Some medical interest since dioxygen is used

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some medical interest, since dioxygen is used therapeutically for patients experiencing difficulty breathing, or for those suffering from infection by anaer- obic organisms. 6
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262 5 / DIOXYGEN REACTIONS B. Biological Targets The major biochemical targets of O 2 toxicity appear to be lipids, DNA, and proteins. The chemical reactions accounting for the damage to each type of target are probably different, not only because of the different reactivities of these three classes of molecules, but also because of the different environment for each one inside the cell. Lipids, for example, are essential components of membranes and are extremely hydrophobic. The oxidative damage that is ob- served is due to free-radical autoxidation (see Reactions 5.16 to 5.21), and the products observed are lipid hydroperoxides (see Reaction 5.23). The introduc- tion of the hydroperoxide group into the interior of the lipid bilayer apparently causes that structure to be disrupted, as the configuration of the lipid rearranges in order to bring that polar group out of the hydrophobic membrane interior and up to the membrane-water interface. 6 DNA, by contrast, is in the interior of the cell, and its exposed portions are surrounded by an aqueous medium. It is par- ticularly vulnerable to oxidative attack at the base or at the sugar, and multiple products are formed when samples are exposed to oxidants in vitro. 6 Since ox- idation of DNA in vivo may lead to mutations, this type of damage is potentially very serious. Proteins also suffer oxidative damage, with amino-acid side chains, particularly the sulfur-containing residues cysteine and methionine, appearing to be the most vulnerable sites,6 C. Defense and Repair Systems The biological defense systems protecting against oxidative damage and its con- sequences are summarized below. 1, Nonenzymatic oxidant scavengers Some examples of small-molecule antioxidants are a-tocopherol (vitamin E; 5.24), which is found dissolved in cell membranes and protects them against lipid peroxidation, and ascorbate (vitamin C; 5.25) and glutathione (5.26), which are found in the cytosol of many cells. Several others are known as well. 6,29 HO H ,YH 3 H .GH3 CH 3 CH 3 ascorbic acid (5.24) (5.25)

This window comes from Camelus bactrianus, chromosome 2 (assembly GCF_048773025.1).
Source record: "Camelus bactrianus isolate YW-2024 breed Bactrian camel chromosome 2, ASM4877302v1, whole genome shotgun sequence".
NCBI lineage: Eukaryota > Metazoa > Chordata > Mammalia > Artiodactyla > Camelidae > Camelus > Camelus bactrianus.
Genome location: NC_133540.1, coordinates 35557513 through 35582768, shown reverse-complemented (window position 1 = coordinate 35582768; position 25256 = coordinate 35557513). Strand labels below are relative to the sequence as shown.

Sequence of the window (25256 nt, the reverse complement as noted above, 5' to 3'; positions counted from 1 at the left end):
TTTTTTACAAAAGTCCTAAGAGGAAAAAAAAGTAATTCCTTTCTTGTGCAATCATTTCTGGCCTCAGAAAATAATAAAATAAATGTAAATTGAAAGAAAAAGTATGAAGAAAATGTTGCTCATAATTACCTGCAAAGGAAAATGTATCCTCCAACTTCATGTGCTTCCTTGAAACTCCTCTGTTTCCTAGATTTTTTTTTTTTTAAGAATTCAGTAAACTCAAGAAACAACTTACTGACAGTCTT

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III. DIOXYGEN TOXICITY 263 (5.26) glutathione 2. Detoxification enzymes The enzymatic antioxidants are (a) catalase and the various peroxidases, whose presence lowers the concentration of hydrogen peroxide, thereby pre- venting it from entering into potentially damaging reactions with various cell components (see Section VI and Reactions 5.82 and 5.83), and (b) the super- oxide dismutases, whose presence provides protection against dioxygen toxicity that is believed to be mediated by the superoxide anion, O 2 - (see Section VII and Reaction 5.95). Some of the enzymatic and nonenzymatic antioxidants in the cell are illus- trated in Figure 5. I.
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